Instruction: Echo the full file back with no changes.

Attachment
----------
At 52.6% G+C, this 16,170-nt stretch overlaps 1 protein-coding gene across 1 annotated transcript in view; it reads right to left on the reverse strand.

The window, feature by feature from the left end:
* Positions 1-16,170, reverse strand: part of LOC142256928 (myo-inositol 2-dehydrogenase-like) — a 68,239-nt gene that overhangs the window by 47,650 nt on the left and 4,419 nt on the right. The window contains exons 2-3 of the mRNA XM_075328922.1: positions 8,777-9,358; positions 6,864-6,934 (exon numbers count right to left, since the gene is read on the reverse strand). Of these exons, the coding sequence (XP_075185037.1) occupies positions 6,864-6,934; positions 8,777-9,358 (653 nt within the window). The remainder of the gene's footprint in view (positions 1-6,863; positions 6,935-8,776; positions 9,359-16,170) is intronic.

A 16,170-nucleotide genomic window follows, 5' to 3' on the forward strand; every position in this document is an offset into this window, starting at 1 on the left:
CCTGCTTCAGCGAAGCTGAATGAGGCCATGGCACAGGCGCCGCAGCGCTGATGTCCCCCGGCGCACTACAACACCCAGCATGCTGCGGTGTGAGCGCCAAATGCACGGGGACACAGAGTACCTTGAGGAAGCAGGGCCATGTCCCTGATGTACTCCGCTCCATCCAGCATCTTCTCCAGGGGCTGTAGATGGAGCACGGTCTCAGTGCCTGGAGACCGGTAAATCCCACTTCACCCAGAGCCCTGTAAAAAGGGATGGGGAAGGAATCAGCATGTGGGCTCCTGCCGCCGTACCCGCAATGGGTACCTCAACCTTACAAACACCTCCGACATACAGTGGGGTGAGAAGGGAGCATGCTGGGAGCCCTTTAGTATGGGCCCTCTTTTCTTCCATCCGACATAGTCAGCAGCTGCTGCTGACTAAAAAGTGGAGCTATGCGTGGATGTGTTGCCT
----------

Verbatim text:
At 52.6% G+C, this 16,170-nt stretch overlaps 1 protein-coding gene across 1 annotated transcript in view; it reads right to left on the reverse strand.

The window, feature by feature from the left end:
* Positions 1-16,170, reverse strand: part of LOC142256928 (myo-inositol 2-dehydrogenase-like) — a 68,239-nt gene that overhangs the window by 47,650 nt on the left and 4,419 nt on the right. The window contains exons 2-3 of the mRNA XM_075328922.1: positions 8,777-9,358; positions 6,864-6,934 (exon numbers count right to left, since the gene is read on the reverse strand). Of these exons, the coding sequence (XP_075185037.1) occupies positions 6,864-6,934; positions 8,777-9,358 (653 nt within the window). The remainder of the gene's footprint in view (positions 1-6,863; positions 6,935-8,776; positions 9,359-16,170) is intronic.

A 16,170-nucleotide genomic window follows, 5' to 3' on the forward strand; every position in this document is an offset into this window, starting at 1 on the left:
CCTGCTTCAGCGAAGCTGAATGAGGCCATGGCACAGGCGCCGCAGCGCTGATGTCCCCCGGCGCACTACAACACCCAGCATGCTGCGGTGTGAGCGCCAAATGCACGGGGACACAGAGTACCTTGAGGAAGCAGGGCCATGTCCCTGATGTACTCCGCTCCATCCAGCATCTTCTCCAGGGGCTGTAGATGGAGCACGGTCTCAGTGCCTGGAGACCGGTAAATCCCACTTCACCCAGAGCCCTGTAAAAAGGGATGGGGAAGGAATCAGCATGTGGGCTCCTGCCGCCGTACCCGCAATGGGTACCTCAACCTTACAAACACCTCCGACATACAGTGGGGTGAGAAGGGAGCATGCTGGGAGCCCTTTAGTATGGGCCCTCTTTTCTTCCATCCGACATAGTCAGCAGCTGCTGCTGACTAAAAAGTGGAGCTATGCGTGGATGTGTTGCCT